Is the neurologist you are working with one who regularly diagnoses and treats the dementias? Not all neurologists specialize in dementia.

To answer your question, yes, it is possible to have both dementia and depression. Depression is a risk factor for dementia. And many people with dementia are solely on antidepressants as treatment. It can be very confusing.

This is why it is so important to consult a very knowledgeable neurologist who is willing to treat the patient, and not just test results. This is not the type of condition in which there is one test result that says, yes, this is Alzheimer's disease. Even if the dx is dementia, there are different types of dementia, many of which do not respond to the memory medications.

Keep proceeding, and use a notebook to log your findings and your questions. It may take some time to get a good diagnosis, and the diagnosis may change after some time, because other symptoms may appear.

If you post back with what testing he has already have, I might have more to tell you, if I can.

Can your husband join us in this board? He does not need to have a formal diagnosis in order to join us patients. He needs encouragement and support from his peers.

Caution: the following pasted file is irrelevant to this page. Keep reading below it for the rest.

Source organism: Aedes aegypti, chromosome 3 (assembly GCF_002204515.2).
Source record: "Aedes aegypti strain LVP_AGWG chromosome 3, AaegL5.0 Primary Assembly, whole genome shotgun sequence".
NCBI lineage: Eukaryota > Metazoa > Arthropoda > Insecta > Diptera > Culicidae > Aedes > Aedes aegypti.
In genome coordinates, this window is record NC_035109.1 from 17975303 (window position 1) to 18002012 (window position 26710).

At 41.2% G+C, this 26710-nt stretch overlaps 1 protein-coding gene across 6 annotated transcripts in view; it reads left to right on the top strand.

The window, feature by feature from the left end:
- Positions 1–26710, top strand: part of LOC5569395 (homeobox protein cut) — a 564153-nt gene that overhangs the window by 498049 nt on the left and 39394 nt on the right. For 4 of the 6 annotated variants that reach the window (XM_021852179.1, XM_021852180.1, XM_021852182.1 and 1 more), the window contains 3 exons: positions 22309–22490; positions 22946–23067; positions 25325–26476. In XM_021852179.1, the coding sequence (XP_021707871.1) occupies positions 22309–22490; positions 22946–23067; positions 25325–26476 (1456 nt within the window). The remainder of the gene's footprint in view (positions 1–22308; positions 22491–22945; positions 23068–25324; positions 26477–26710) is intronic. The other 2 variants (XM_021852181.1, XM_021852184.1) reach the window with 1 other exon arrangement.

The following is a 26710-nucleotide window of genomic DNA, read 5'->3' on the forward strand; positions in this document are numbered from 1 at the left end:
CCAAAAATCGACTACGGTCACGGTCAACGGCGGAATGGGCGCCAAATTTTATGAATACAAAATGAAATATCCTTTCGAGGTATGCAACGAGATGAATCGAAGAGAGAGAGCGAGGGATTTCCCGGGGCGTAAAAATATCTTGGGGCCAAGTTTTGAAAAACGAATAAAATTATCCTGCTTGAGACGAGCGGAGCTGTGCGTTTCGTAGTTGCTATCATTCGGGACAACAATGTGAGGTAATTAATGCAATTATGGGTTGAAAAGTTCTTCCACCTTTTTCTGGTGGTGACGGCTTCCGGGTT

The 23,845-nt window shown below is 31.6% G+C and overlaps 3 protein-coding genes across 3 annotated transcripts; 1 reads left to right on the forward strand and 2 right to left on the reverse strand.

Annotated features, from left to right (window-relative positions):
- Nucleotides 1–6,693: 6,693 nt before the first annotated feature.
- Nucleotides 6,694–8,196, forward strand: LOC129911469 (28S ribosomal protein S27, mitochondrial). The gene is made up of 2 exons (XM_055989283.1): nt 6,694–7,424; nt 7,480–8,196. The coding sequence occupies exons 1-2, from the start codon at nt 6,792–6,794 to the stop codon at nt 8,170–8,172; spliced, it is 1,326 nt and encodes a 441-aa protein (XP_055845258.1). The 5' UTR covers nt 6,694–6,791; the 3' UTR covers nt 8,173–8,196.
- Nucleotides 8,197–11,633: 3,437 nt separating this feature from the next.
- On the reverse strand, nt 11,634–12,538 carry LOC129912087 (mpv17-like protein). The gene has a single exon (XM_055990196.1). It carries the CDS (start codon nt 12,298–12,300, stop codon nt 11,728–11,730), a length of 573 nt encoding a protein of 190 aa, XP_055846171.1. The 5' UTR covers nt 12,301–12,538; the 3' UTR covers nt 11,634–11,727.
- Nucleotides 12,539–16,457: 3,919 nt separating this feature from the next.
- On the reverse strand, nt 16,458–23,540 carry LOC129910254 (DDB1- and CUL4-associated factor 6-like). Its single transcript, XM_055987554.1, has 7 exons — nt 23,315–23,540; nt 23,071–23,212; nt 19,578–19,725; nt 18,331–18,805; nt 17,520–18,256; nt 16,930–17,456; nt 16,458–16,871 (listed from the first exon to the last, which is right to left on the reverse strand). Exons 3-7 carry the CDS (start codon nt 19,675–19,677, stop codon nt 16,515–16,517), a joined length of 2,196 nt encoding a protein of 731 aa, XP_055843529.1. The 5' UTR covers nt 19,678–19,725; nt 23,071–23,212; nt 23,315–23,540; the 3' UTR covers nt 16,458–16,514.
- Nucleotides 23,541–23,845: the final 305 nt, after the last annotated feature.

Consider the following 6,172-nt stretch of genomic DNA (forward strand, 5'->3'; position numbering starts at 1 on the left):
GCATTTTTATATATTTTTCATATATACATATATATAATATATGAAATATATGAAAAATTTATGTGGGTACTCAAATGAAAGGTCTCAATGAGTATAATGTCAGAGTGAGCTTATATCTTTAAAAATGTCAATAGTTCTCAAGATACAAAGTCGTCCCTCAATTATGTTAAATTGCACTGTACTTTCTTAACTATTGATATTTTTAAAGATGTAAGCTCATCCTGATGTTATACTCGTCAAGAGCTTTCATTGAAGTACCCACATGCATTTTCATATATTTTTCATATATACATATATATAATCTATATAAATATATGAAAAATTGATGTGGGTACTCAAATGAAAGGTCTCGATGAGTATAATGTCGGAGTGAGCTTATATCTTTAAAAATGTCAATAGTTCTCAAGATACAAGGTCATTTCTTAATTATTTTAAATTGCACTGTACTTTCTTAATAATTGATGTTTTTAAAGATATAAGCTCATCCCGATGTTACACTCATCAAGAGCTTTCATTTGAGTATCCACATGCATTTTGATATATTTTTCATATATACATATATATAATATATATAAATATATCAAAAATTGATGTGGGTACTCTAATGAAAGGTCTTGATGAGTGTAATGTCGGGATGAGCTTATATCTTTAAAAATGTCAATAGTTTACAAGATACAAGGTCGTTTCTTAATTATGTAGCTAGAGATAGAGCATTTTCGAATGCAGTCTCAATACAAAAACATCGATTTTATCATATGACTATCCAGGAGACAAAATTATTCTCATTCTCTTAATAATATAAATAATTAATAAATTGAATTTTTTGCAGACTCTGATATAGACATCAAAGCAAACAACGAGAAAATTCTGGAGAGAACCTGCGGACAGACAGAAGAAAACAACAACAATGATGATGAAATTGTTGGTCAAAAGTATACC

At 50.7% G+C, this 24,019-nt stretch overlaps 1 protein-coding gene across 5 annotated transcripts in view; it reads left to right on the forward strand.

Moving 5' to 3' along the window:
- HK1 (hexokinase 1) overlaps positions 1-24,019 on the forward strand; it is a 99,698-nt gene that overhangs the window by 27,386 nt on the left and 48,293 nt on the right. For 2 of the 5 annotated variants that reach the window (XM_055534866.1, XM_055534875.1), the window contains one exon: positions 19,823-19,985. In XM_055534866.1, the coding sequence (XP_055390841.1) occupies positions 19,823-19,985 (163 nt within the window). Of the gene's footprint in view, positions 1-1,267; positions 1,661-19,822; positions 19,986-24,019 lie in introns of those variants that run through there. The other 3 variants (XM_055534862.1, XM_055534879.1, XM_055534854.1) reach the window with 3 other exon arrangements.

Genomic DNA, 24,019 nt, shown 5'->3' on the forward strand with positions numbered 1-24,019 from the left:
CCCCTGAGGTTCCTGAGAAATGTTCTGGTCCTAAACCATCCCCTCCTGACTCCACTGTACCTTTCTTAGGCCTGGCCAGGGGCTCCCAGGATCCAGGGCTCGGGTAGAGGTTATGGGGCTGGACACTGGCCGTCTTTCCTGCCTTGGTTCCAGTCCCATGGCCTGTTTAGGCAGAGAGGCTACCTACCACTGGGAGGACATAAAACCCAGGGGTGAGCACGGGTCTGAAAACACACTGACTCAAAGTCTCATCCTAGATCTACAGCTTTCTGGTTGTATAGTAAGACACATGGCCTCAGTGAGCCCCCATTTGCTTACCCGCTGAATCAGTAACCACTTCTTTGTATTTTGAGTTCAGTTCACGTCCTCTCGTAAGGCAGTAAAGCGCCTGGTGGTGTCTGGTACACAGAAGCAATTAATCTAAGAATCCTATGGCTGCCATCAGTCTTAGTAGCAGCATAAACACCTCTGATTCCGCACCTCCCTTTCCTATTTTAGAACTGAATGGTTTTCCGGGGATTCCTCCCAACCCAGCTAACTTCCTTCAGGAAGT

Iris L.





Paul Hornback
Posted: Friday, February 6, 2015 8:56 AM
Joined: 8/9/2013
Posts: 584


JoetteM, Iris has provided some invaluable insights into the diagnostic process. In my case, it took well over a year to finally get the diagnosis of Early Onset Alz. I had multiple Cat Scans, MRIs of the brain, PET Scan, blood tests, 6 hour neurocognitive testing, trip to the Mayo Clinic, trip to the Cleveland Clinic, and many, many visits with the neurologist.

It was a long process, but my neurologist wanted to be sure especially at my age. One doctor I saw thought it might be depression but I'm not a depressed individual and my Neurologist agreed.

We would love to have your husband join us on the boards. we try to encourage each other and offer ways of coping with the disease. I'd be lost without everyone's help, support, and ideas.

God Bless, Paul



Iris L.
Posted: Friday, February 6, 2015 12:15 PM
Joined: 12/15/2011